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Belly

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The problem started, for me, in fifth grade.

There was a class field trip to a swimming pool. The night before the field trip, my parents said something like this to me:

We've noticed that your belly is getting kind of fat, and we're a little concerned.

I don't remember ever having noticed until then that I had a pot belly. But the two most important authority figures in my life (and I've always been deferential to authority) were telling me that my belly was fat, and that it was a problem.

The next day at the field trip, I didn't want to take off my shirt to go swimming. I said something about being fat, and two of my (male) friends laughed at me and said I wasn't fat. But that didn't help.

And from that day to this, O best beloved, I have been embarrassed to take my shirt off in front of other people. I wouldn't play “shirts vs skins” in soccer; I don't like locker rooms; I get tense about taking my shirt off at the beach or at a swimming pool. When Kam and I were in Hawaiʻi a few months back, I had to point out to myself repeatedly that there were lots of men with big bellies walking around shirtless and apparently entirely unselfconscious, and that nobody was looking at me. I was still tense, and still mostly kept my shirt on. I suck in my belly whenever anything is calling attention to my body. I'm one of those people who think Fat Acceptance is great but has a hard time applying the idea to myself.

But do you want to know what's funny about the origin of my anxiety about this stuff?

My father had a pot belly. His three brothers had pot bellies. Various other men in our family did as well. Some don't, but many of us do. It's a family trait. And my father should have known that.

He once told me that his approach to staying thin was to, as he put it, “tense myself skinny,” basically tightening and relaxing his abdominal muscles. So I'm not sure at what point he started having a pot belly. But I suspect it was before that fifth-grade conversation; he would've been about forty at that time.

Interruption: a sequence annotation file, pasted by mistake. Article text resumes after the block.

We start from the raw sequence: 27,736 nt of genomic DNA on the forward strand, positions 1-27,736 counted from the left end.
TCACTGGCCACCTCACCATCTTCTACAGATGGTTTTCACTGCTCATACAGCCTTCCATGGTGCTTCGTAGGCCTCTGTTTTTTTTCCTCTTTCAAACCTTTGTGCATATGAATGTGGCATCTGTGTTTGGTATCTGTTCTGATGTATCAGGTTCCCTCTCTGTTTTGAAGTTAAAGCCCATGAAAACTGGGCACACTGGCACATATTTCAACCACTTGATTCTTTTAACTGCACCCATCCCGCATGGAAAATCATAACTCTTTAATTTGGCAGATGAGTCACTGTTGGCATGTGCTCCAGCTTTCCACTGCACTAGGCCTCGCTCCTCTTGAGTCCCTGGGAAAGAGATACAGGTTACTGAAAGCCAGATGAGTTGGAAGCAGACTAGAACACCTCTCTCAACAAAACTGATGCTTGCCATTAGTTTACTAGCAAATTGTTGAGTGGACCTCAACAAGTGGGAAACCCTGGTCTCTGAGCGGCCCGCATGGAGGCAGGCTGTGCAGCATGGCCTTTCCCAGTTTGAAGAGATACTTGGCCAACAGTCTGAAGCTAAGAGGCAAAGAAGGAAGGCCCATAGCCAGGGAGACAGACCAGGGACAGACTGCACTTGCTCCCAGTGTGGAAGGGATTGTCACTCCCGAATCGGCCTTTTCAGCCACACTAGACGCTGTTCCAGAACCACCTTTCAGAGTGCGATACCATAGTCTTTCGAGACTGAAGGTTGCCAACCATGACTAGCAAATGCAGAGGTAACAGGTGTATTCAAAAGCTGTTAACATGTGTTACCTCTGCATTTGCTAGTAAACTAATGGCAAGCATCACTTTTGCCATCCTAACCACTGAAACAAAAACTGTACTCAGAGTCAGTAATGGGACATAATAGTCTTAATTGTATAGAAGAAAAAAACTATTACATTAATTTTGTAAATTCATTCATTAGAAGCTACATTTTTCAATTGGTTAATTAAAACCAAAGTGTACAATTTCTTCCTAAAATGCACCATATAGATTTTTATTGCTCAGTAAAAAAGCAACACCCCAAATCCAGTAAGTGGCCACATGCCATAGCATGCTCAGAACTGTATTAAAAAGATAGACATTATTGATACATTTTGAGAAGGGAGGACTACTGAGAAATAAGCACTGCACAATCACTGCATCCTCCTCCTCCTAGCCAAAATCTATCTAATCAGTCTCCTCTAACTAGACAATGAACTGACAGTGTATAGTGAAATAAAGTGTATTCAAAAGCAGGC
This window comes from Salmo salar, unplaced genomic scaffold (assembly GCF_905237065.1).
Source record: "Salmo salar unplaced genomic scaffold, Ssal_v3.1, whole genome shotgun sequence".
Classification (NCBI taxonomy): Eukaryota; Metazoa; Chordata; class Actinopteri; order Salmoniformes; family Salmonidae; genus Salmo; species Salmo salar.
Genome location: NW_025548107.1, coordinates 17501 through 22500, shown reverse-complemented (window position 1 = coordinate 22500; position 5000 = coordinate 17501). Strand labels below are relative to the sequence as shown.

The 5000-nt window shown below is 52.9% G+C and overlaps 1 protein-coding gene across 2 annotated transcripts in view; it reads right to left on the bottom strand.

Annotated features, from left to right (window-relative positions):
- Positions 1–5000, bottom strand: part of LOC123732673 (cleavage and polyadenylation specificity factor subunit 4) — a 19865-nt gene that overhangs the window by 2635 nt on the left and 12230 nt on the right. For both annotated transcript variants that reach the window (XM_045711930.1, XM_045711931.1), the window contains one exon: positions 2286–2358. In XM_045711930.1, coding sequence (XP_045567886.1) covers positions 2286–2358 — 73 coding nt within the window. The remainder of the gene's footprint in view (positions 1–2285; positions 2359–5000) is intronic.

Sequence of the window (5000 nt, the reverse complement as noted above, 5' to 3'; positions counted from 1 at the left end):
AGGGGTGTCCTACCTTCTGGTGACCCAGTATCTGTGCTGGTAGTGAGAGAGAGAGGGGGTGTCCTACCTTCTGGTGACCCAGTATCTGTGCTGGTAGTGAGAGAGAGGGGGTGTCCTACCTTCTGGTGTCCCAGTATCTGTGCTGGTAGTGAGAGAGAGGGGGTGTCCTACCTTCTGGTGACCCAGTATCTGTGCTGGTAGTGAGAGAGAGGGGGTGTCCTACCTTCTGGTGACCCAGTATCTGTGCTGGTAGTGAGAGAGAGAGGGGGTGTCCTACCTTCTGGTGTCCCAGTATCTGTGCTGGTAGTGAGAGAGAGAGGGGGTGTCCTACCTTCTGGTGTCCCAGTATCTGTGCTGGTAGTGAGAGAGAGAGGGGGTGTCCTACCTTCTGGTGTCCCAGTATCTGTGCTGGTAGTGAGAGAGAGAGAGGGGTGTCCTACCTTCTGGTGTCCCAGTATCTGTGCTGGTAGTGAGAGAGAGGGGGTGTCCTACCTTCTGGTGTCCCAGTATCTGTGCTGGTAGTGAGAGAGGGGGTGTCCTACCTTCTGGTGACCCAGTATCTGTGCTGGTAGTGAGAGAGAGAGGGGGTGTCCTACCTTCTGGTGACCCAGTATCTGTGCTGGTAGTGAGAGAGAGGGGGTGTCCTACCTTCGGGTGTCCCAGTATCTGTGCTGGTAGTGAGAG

Of course, it doesn't really matter that it's a family thing; even if I were the only one in my family with a pot belly, I wouldn't approve of their having pointed it out that way.

Anyway. I know I've had it really easy. I think that was the only time my parents brought it up, and nobody else ever called me fat (except for a couple of doctors who've told me I was borderline-overweight, going by BMI); all the fatphobia I've had to deal with has been the internalized kind. (Well, and the ubiquitous kind that suffuses our culture. But none of it's been directed specifically at me.) In almost all contexts, I get the benefit of thin-person privilege. My parents said one small thing, and I (as is my wont) put way too much emphasis on it. I'm sure that they didn't expect that thirty-five years later, I would still be tense about it. But I have an unfortunate habit of taking criticisms too much to heart.

But all of this is, of course, ridiculously minor compared to what many other people have to deal with.

Body image is complicated and messy and difficult.

1 Comment

Good for you for talking about it. That's the best approach I know to (slowly) shutting down the internal monologue and being okay with your pot belly, or whatever.

Also, WTF were your parents thinking?


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